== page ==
To Charge or Not to Charge: Evidence from a Health Products Experiment in Uganda
In a field experiment in Uganda, we find that demand after a free distribution of three health products is lower than after a sale distribution. This contrasts with work on insecticide-treated bed nets, highlighting the importance of product characteristics in determining pricing policy. We put forward a model to illustrate the potential tension between two important factors, learning and anchoring, and then test this model with three products selected specifically for their variation in the scope for learning. We find the rank order of shifts in demand matches with the theoretical prediction, although the differences are not statistically significant.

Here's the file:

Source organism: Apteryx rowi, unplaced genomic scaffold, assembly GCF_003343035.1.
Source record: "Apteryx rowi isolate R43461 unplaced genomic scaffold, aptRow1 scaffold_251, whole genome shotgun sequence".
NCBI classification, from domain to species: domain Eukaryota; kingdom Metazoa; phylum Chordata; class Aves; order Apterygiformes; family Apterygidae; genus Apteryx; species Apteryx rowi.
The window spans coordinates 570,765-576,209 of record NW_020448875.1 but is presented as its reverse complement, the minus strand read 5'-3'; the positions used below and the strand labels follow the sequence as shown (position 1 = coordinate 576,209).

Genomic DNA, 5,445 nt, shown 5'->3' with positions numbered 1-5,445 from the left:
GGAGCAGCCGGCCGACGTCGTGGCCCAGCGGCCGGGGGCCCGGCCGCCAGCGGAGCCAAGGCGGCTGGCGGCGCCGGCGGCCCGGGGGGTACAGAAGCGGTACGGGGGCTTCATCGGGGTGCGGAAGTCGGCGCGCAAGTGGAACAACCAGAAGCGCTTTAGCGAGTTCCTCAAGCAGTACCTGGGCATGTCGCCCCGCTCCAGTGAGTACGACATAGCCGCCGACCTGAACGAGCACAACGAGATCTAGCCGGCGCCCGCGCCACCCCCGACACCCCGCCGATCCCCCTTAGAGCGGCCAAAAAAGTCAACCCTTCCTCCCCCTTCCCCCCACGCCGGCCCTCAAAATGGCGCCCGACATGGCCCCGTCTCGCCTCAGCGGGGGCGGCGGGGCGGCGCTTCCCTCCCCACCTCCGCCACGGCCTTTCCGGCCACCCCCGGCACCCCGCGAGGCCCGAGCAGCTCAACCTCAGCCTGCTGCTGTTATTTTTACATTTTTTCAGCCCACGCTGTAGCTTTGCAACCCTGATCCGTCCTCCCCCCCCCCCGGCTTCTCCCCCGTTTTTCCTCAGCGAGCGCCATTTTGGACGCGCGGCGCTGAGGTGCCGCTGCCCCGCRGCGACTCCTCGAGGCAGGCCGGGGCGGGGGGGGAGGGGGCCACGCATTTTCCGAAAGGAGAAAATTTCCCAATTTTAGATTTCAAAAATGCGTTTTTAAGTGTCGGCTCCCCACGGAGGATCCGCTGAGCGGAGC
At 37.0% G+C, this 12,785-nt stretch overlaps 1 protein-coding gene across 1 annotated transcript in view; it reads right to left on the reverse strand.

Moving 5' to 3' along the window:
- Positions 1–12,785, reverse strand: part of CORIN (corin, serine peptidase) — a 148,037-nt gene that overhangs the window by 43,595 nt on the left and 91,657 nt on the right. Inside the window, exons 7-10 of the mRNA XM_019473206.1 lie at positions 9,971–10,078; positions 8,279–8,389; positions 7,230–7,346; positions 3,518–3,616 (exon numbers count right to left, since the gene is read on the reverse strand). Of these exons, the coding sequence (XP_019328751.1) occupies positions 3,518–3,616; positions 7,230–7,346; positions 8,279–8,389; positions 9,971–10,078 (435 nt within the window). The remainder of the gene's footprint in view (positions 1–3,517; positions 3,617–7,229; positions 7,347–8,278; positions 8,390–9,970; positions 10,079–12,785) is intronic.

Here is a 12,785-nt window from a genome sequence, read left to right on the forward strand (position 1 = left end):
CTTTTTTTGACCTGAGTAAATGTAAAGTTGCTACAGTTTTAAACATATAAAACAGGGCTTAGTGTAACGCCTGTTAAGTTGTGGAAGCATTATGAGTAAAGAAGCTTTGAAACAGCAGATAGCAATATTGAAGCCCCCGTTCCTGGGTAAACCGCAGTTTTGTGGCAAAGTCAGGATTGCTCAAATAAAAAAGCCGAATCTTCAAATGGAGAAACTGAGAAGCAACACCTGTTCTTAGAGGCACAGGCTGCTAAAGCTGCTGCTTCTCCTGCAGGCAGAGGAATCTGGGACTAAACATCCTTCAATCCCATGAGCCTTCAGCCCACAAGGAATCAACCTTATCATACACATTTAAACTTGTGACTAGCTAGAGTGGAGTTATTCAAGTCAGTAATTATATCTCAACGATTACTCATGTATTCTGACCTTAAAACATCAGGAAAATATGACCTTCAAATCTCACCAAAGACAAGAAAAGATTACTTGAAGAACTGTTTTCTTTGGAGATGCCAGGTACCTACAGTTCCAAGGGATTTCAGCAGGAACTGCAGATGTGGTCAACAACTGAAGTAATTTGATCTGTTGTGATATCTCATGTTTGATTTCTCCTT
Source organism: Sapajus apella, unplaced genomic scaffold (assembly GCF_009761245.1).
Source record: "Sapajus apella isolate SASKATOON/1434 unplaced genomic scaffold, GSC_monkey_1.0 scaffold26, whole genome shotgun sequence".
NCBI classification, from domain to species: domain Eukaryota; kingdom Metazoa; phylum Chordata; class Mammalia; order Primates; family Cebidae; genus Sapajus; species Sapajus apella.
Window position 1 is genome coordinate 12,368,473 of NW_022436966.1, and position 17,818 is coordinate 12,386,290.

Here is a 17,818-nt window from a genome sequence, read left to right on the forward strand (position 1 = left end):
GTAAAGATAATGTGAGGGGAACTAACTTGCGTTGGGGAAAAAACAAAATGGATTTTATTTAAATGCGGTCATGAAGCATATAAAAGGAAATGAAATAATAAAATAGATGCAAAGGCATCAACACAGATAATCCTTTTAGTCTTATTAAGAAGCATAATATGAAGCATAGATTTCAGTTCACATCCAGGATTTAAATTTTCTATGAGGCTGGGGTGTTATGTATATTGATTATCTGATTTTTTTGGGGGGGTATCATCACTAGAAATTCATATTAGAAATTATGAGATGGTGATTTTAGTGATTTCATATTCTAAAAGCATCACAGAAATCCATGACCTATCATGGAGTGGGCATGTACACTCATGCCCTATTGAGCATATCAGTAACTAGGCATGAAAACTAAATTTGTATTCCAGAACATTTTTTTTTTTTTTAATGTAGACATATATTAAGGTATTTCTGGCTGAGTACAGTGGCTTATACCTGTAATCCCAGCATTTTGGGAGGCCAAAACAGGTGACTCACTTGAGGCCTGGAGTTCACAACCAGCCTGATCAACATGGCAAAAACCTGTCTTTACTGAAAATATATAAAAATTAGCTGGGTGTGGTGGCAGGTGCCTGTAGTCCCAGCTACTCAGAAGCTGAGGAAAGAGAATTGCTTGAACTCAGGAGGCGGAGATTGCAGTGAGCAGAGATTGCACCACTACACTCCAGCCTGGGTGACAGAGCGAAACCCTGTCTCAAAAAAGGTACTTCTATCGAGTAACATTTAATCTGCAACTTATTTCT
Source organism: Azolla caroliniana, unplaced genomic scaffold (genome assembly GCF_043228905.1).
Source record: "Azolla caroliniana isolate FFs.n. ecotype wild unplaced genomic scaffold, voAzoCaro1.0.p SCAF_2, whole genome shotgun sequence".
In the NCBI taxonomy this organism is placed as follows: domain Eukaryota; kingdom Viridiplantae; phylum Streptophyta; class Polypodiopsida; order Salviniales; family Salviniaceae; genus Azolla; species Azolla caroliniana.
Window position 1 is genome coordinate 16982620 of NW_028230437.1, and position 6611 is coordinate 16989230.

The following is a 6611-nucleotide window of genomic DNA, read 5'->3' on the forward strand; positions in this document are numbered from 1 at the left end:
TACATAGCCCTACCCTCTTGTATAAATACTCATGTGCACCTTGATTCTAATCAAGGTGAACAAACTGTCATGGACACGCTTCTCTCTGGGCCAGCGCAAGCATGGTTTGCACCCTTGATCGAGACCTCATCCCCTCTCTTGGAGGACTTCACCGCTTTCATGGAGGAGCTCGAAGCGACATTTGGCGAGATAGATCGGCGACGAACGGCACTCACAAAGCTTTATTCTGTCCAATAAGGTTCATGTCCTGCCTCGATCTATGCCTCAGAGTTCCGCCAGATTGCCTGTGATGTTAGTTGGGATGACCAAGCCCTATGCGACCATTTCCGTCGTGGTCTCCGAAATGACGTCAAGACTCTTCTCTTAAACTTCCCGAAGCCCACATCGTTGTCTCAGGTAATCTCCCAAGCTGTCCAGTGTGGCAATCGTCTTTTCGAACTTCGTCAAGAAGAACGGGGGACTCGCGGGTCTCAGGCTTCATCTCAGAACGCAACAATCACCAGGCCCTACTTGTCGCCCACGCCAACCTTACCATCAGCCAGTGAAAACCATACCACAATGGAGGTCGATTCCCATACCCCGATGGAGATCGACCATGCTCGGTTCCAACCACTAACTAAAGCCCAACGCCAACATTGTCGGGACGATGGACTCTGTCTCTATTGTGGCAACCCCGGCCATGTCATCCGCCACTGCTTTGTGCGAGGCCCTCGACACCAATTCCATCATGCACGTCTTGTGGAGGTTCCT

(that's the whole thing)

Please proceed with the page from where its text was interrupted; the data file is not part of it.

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This paper was revised on October 31, 2014
Document Object Identifier (DOI): 10.3386/w20170
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